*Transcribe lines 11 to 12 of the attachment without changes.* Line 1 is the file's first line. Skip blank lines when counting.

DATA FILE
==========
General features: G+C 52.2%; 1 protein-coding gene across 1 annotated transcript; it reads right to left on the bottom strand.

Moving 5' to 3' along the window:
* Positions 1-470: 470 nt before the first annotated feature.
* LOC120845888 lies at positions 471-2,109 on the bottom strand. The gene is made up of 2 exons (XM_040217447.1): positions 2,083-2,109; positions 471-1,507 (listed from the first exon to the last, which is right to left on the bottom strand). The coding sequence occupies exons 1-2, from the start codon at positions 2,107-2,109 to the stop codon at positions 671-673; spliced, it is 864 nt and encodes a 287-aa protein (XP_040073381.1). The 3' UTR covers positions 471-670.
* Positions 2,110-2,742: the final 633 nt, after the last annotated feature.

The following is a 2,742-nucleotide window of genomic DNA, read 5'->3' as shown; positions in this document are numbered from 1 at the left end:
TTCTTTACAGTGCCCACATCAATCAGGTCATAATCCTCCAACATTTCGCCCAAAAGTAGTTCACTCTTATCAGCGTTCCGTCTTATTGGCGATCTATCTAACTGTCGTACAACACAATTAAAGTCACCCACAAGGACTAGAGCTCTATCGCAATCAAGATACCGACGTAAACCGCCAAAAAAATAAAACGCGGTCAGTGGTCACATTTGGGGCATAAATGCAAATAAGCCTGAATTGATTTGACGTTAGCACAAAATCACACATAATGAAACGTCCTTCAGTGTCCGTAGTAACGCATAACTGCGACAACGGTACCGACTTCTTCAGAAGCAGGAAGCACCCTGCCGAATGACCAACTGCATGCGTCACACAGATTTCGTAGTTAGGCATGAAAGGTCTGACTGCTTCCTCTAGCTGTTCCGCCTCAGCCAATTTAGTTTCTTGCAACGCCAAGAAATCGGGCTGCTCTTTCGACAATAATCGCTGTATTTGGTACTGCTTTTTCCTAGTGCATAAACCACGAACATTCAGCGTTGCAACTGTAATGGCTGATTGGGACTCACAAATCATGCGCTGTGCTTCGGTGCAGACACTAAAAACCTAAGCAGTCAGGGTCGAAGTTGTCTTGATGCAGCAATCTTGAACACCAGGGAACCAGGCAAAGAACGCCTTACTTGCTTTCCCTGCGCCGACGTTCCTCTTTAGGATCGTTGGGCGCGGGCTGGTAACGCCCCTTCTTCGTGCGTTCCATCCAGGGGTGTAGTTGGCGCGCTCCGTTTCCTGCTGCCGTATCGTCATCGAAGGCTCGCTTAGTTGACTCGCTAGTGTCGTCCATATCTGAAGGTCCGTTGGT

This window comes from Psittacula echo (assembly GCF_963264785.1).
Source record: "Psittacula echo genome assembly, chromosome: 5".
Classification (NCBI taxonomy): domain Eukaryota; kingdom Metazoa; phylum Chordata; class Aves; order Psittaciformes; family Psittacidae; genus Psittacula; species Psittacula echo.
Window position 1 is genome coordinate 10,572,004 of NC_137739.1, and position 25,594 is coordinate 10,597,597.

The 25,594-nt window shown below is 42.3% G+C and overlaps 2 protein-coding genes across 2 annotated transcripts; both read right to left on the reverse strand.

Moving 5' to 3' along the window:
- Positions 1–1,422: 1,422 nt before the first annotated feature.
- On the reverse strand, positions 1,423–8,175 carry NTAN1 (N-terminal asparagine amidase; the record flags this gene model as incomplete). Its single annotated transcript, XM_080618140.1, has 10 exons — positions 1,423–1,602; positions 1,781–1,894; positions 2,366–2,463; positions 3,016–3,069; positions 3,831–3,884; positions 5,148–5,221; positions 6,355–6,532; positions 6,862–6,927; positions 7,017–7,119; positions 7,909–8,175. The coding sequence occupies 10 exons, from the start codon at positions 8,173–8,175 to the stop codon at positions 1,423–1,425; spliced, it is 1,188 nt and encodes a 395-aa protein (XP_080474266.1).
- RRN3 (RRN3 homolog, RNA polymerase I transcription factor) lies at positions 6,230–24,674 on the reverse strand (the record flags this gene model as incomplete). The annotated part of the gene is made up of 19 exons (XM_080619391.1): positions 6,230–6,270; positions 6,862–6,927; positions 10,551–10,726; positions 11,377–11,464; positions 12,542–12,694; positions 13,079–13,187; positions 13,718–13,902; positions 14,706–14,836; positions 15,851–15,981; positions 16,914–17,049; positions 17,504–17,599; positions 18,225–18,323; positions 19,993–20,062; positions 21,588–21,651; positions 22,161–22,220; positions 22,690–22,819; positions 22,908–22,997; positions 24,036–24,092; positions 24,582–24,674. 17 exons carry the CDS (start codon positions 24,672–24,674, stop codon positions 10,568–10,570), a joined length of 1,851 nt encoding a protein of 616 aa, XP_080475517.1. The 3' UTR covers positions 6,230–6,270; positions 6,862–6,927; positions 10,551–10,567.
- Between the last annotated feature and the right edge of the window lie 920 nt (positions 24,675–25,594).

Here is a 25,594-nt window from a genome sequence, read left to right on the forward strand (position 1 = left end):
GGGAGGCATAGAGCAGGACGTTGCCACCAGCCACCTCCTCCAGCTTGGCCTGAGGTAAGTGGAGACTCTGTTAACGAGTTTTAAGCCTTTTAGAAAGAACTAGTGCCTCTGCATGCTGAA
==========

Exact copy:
Window position 1 is genome coordinate 10,572,004 of NC_137739.1, and position 25,594 is coordinate 10,597,597.

The 25,594-nt window shown below is 42.3% G+C and overlaps 2 protein-coding genes across 2 annotated transcripts; both read right to left on the reverse strand.